The Pittsburgh Pirates are looking to improve upon their 72-90 record in 2011 and the city of Pittsburgh is dying for a baseball team that can compete. Pirates baseball has recently just been an excuse to go have a few drinks and hot dogs at a beautiful stadium, as well as get you through the Steelers offseason.
However, 2012 will be the year that the Pirates become relevant again, and here are five reasons why:
Is there anything more bold than putting your faith in Pedro Alvarez? The second overall pick in the 2008 MLB Draft burst onto the scene in 2010, hitting 16 homers in 95 games during his rookie campaign. Everyone expected him to hold down the middle of the lineup in 2011, but all we saw was strikeout after strikeout. Pedro finished 2011 with four homeruns in 74 injury-riddled games, with a .191 batting average.
We all heard the cries of "Bust!" as Pedro struggled to put the ball in play last season. I'm going to chalk that one up to the "Sophomore Slump" and make a bold prediction for Alvarez's 2012 season. Expect El Toro to hit up near the .260 mark, but send the ball flying out of the ballpark constantly. We'll see 35 homeruns and 93 RBI from Pedro this year as he establishes himself as one of the premier young power hitters in the league.
Yes, you read that correctly. The Pittsburgh Pirates will have four players in uniform for the 2012 mid-summer classic. Everyone was in awe when the Buccos had three representatives last season; now imagine what they'll think when there's four. Andrew McCutchen and Joel Hanrahan will make the trip for the second straight year.
The other two representatives will be Neil Walker as a reserve second baseman and James McDonald, who will sneak into the game, Kevin Correia-style. One of the starting pitchers voted into the game by the fans will be forced to skip the ASG festivities due to the "Sunday Rule", and J-Mac will be next in line to take the spot.
The four Buccos that travel to Kansas City will symbolize the strides that the club has taken, and the world will finally believe that baseball is relevant again in Pittsburgh.
Tony Sanchez was taken fourth overall in the 2009 MLB Draft out of Boston College. After hitting .309 and .314 in 2009 and 2010 respectively, Sanchez hit .241 last season in AA Altoona. Still, there is hope that Sanchez can be a great all around catcher in the MLB. Rated the 46th best prospect before the 2011 season by Baseball America, it is clear that Sanchez has promise.
When the Pirates are competing for a playoff spot come the July 31st trade deadline, they will be forced to mortgage some of the future in order for production now. Barring any sort of injury, Sanchez will be the asking price for the bullpen help that the Pirates will need.
Joel Hanrahan will be a dominant closer again in 2012, but as we saw last year he needs help. The Pirates will give up Sanchez for that help, and part ways with the former fourth overall pick.
The Pittsburgh Pirates rotation was a strong point through the first 100 games of last season. With the loss of Paul Maholm, the Bucs will need to fill that hole in the rotation with Brad Lincoln.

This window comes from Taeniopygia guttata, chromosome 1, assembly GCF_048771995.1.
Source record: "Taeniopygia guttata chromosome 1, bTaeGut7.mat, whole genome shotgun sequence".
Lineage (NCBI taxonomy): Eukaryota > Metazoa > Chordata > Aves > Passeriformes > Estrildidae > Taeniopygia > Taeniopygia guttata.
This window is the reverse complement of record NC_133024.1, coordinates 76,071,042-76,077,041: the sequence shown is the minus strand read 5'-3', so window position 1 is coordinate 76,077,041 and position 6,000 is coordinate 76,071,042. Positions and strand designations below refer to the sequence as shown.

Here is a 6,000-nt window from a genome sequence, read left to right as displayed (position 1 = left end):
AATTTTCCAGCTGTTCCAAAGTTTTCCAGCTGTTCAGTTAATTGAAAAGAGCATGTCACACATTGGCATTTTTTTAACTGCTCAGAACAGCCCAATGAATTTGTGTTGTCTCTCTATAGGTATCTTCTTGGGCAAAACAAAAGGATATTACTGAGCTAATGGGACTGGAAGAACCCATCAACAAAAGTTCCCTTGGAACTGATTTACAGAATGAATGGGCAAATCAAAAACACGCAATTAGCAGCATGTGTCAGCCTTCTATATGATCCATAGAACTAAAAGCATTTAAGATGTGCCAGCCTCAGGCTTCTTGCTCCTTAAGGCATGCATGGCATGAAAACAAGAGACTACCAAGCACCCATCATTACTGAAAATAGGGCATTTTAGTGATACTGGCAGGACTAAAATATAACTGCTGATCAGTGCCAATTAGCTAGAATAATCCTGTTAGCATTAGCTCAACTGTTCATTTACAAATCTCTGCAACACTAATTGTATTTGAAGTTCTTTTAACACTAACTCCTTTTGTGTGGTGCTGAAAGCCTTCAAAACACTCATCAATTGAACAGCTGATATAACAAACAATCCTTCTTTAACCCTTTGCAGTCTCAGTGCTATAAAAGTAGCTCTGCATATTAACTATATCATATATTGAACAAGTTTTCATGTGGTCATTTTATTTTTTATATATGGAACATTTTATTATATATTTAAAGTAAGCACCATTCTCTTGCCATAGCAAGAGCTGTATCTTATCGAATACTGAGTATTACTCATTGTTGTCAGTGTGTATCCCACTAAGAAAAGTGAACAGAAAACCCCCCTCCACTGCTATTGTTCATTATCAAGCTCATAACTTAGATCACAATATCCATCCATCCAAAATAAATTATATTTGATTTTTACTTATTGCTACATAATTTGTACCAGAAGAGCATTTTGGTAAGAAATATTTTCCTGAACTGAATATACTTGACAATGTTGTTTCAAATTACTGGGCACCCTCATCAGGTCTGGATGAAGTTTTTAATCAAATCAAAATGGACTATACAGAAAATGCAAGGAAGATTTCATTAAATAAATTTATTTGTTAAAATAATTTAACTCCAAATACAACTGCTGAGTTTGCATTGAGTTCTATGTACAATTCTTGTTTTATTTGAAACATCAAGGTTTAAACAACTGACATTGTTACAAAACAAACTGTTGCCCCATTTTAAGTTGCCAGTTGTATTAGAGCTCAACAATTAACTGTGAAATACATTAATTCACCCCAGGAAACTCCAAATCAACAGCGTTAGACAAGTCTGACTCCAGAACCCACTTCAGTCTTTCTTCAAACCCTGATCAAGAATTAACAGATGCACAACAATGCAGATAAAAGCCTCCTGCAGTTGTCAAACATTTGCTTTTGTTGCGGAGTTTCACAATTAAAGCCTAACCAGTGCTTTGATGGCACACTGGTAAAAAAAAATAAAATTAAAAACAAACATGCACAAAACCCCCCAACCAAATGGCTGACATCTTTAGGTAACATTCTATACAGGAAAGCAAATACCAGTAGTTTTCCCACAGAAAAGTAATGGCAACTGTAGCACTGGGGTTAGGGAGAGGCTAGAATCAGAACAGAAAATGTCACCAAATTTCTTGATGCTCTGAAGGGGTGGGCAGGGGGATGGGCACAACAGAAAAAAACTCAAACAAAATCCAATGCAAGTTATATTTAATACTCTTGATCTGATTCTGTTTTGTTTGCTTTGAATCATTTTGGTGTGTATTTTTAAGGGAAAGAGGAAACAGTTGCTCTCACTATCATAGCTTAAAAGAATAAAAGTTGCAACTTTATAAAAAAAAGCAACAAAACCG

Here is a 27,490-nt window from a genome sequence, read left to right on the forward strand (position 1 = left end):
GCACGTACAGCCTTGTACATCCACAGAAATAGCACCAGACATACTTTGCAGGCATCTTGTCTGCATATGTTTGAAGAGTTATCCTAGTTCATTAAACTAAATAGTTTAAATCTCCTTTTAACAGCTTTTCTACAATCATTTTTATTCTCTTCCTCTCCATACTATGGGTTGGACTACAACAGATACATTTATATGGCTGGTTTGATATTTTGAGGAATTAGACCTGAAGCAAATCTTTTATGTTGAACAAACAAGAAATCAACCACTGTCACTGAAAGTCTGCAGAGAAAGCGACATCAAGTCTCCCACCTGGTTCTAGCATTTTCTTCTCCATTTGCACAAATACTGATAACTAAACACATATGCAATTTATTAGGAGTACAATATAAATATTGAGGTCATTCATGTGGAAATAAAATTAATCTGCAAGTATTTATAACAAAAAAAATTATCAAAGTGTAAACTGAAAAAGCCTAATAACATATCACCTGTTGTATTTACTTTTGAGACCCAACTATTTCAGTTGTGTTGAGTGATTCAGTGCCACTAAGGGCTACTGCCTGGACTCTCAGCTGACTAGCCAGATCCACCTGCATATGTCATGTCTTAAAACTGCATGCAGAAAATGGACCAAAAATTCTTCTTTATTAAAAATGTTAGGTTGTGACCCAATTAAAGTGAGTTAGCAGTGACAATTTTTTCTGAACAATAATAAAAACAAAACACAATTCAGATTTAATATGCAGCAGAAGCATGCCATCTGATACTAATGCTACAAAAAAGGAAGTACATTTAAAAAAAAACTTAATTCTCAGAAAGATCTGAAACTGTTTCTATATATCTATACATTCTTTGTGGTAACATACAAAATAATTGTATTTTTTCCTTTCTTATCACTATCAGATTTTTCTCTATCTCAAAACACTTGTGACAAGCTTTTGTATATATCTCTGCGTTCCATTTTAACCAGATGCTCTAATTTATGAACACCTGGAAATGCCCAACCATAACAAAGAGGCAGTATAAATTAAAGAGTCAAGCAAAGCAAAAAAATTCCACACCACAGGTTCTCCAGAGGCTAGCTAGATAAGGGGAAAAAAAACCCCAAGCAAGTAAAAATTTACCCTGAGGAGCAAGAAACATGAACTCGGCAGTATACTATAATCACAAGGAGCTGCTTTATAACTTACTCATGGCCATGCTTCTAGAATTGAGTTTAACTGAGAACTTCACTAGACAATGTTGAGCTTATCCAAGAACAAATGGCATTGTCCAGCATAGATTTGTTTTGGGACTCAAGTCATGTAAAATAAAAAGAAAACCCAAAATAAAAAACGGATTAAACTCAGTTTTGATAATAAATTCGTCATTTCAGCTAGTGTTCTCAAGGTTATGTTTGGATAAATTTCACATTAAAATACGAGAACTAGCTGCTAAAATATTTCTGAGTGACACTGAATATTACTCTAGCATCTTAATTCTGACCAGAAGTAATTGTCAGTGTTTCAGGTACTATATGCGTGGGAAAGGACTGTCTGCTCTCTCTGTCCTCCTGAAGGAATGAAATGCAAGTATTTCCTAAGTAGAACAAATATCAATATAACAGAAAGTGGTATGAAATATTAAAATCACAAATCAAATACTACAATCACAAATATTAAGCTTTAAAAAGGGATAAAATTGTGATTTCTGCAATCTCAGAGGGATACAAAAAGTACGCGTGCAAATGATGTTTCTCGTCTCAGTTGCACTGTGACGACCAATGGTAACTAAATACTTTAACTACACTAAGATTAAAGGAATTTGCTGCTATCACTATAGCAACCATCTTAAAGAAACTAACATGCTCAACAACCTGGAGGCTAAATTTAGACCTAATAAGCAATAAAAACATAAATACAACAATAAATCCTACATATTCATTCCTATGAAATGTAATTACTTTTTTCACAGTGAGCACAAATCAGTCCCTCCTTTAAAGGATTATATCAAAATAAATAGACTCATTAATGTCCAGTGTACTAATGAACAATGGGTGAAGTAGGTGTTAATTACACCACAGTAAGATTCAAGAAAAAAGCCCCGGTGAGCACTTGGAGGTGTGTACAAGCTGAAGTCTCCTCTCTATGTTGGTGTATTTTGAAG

The rest of the rotation will be filled by James McDonald, Jeff Karstens, and Charlie Morton, assuming that Charlie recovers from his hip surgery on time. Now, that still leaves one spot in the five man rotation that most would assume should be manned by 2011 All-Star Kevin Correia.
Rather than have Correia in the rotation, the fifth starter will be the Buccos' big Free Agent, Edwin Jackson. Jackson was 12-9 with a 3.79 ERA with the Blue Jays and Cardinals in 2011, and will be brought in by Neal Huntington in order to stabilize the young arms in place. At 28 years old, with nine years of experience, Jackson will be a great fit in the Buccos rotation.
We all know the story; the Pittsburgh Pirates have had nineteen straight losing seasons. Ever since Sid Bream went sliding safely into home plate to capture Game 6 of the NLCS in '92, the Pirates have lost. Fans of the team know nothing else. 2011, though, showed flashes of what could be, and expect that to carry over into 2012.
The Pirates will be surrounded early with the usual doubt. Jumping into first place after the first week, or even the first month, will be accompanied by the same pessimism that we are all too familiar with. This year, however, the Buccos will avoid a 2011-like collapse.
Not only will we hear Greg Brown and Tim Neverett "Raise the Jolly Roger" more than 81 times, it will be raised in October as well. You heard me correct. The Pittsburgh Pirates will ride the Cinderella card all the way to a Wild Card birth, and PNC Park will see its first ever playoff game.
Every Pirates fan's favorite song will be blasting from the PNC Park jumbotron as they watch their Buccos celebrate their first playoff win since 1992. The Pirates will capture Pittsburgh sports fans and we'll see terrible towels waving in the crowd as Hanrahan closes out the win. Can't you just picture it? Pittsburgh is a sports crazy town, and it's time to give us baseball fans what we've been waiting for.
Fans will reminisce about the 89 regular season wins, four All-Stars and countless Clint Hurdle double switches that was the Pittsburgh Pirates 2012 season. It will forever be remembered as the year that the Buccos broke the curse of Sid Bream, the curse of Barry Bonds, whatever you'd like to call it. It will be broken, and the Pirates will celebrate their first playoff win since 1992.
Until next time, Raise the Jolly Roger!